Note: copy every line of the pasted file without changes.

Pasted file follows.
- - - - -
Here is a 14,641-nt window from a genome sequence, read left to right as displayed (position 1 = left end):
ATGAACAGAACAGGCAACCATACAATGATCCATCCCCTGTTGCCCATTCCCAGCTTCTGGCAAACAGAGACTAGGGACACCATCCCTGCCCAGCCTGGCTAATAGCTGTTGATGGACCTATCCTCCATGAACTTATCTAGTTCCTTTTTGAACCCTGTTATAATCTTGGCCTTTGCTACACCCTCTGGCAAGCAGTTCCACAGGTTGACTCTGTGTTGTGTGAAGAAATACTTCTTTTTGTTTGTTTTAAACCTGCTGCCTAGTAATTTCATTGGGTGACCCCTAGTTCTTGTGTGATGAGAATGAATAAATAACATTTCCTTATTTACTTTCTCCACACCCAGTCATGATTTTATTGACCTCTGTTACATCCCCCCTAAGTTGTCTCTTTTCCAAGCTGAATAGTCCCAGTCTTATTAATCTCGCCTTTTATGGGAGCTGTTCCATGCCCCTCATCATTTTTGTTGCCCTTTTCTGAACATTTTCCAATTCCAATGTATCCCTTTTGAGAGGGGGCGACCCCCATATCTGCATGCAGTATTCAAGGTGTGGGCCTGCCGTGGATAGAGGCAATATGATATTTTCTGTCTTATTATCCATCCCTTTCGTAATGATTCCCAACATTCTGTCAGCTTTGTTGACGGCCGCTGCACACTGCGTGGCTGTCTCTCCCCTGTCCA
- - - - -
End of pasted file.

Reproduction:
Here is a 14,641-nt window from a genome sequence, read left to right as displayed (position 1 = left end):
ATGAACAGAACAGGCAACCATACAATGATCCATCCCCTGTTGCCCATTCCCAGCTTCTGGCAAACAGAGACTAGGGACACCATCCCTGCCCAGCCTGGCTAATAGCTGTTGATGGACCTATCCTCCATGAACTTATCTAGTTCCTTTTTGAACCCTGTTATAATCTTGGCCTTTGCTACACCCTCTGGCAAGCAGTTCCACAGGTTGACTCTGTGTTGTGTGAAGAAATACTTCTTTTTGTTTGTTTTAAACCTGCTGCCTAGTAATTTCATTGGGTGACCCCTAGTTCTTGTGTGATGAGAATGAATAAATAACATTTCCTTATTTACTTTCTCCACACCCAGTCATGATTTTATTGACCTCTGTTACATCCCCCCTAAGTTGTCTCTTTTCCAAGCTGAATAGTCCCAGTCTTATTAATCTCGCCTTTTATGGGAGCTGTTCCATGCCCCTCATCATTTTTGTTGCCCTTTTCTGAACATTTTCCAATTCCAATGTATCCCTTTTGAGAGGGGGCGACCCCCATATCTGCATGCAGTATTCAAGGTGTGGGCCTGCCGTGGATAGAGGCAATATGATATTTTCTGTCTTATTATCCATCCCTTTCGTAATGATTCCCAACATTCTGTCAGCTTTGTTGACGGCCGCTGCACACTGCGTGGCTGTCTCTCCCCTGTCCA